.370: The batting average of Reds shortstop in his first 27 at-bats this season. Did you know that it's only .100 points better than his career minor league mark? I'm not exaggerating for effect either. In 1,940 at-bats as a minor leaguer, spread over five years, Cozart has hit .270. Just keep that in mind if you are considering going all-in with the youngster this season.
.563: The league leading BABIP mark of Austin Jackson. The Tigers center fielder led baseball with an unsustainable mark of .396 as a rookie, so it was hardly a shock that the number regressed to .340 last season. Clearly what he has done in his 23 at-bats this season is phenomenal, but expect the bottom to fall out soon.
.732: The career OPS of Jed Lowrie of the Astros. I bring this up to make a point – Lowrie simply isn't as good a hitter as many believe he is. Since he became a big leaguer his slash line is .252/.324/.408. How does that compare to a league average hitter? Poorly. The average hitter in the American League the past four years has posted a slash line of .263/.330/.415. That's right, not only has Lowrie not been a good hitter, he hasn't even been an average performer. Moreover, he's stolen only three bases in his career and has an insignificant total of 19 homers in 808 at-bats. Hate to tell you, but he's simply not that good, so start him at your own peril in a mixed league (he was activated from the DL today after missing time with a thumb injury).
4: The number of consecutive games in which the Giants supposed phenom, Brandon Belt, has not been in the starting lineup. Hitting just .091 through 11 at-bats this season, Belt continues his limp performance at the big league level. In 67 games covering 198 at-bats, Belt has hit .217 with a .696 OPS, nine homers, and 19 RBI. You can certainly blame part of that on the Giants lack of clarity over Belt's role, but at the same time it's not like he has done a lot to force himself into the lineup either.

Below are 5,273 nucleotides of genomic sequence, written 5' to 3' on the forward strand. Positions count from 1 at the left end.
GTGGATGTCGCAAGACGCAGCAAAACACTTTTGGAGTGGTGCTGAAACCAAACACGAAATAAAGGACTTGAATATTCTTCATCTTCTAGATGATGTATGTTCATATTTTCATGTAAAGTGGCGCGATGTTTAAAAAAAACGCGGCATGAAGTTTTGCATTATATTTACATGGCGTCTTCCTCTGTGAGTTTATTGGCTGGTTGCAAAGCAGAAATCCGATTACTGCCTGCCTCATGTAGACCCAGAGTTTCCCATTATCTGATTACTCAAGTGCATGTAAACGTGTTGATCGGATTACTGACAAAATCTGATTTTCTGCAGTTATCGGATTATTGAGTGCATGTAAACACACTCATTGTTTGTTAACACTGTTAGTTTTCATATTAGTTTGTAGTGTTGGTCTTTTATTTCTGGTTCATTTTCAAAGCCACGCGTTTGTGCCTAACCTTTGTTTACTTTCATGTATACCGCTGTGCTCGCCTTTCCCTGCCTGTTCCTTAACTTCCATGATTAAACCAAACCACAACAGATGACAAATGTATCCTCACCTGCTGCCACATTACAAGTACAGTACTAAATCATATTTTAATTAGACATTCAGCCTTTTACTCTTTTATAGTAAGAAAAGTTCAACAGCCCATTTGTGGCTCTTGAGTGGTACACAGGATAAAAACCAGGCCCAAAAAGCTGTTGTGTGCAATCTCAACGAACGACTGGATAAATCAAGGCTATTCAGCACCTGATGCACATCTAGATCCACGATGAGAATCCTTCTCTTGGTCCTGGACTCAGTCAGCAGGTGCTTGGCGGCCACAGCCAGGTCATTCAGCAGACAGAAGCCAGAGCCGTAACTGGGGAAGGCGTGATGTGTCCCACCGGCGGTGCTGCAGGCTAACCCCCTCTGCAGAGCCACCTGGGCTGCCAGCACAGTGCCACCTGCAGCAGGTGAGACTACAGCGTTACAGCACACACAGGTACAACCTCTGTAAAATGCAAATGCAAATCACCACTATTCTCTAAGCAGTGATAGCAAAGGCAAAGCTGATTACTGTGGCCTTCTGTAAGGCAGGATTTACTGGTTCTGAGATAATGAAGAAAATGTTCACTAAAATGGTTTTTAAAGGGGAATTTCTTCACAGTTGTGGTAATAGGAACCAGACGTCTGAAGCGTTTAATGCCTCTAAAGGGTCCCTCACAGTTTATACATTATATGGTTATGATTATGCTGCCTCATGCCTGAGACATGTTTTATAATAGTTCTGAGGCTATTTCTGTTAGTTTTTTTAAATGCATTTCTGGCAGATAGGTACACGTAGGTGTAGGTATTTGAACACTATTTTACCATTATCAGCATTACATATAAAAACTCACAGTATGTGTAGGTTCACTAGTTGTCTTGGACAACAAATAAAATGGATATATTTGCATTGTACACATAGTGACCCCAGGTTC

14.00: The ERA of Zack Greinke in two career starts at Wrigley Field (16 runs, 14 earned, in just nine innings). Somehow though, Greinke has actually put up some solid total in his nine innings of work in Wrigley as he's walked only three batters while striking out 15. It's pretty impossible to have a 15.00 K/9 mark, let alone a 15.00 K/9 mark and a 14.00 ERA.
27: The number of steals that Jordan Schafer has in his career that encompasses 138 games and 492 at-bats. He's been able to post that solid total even though his career OBP is just .316. If he plays full time, and gets on base at a wee better clip, he could be a cheap source of 30 steals this season. Of course, he needs to stay healthy, and that's always been an issue.
88.5: The percentage of pitches that have been a fastball for Bartolo Colon over his two starts that covered 12.1 innings. Colon has always relied on the fastball with 78.5 percent of his pitches being the heater, and that number has been at least 80 percent in each of his previous three seasons.
108: The pitch total of Stephen Strasburg in his second outing this season. What makes that not so surprising is the fact that it marked the only time, in 19 career starts, that he has reached triple digits in pitches in an outing. As talented as he is, if he isn't allowed to go deeper into games his W-L record could be adversely affected.
Ray Flowers can be heard daily on Sirius/XM Radio on The Fantasy Drive on Sirius 210 and XM 87 from 5-8 PM EDT, Monday through Friday. Ray's baseball analysis can be found at BaseballGuys.com and his minute to minute musings can be located at the BaseballGuys' Twitter account.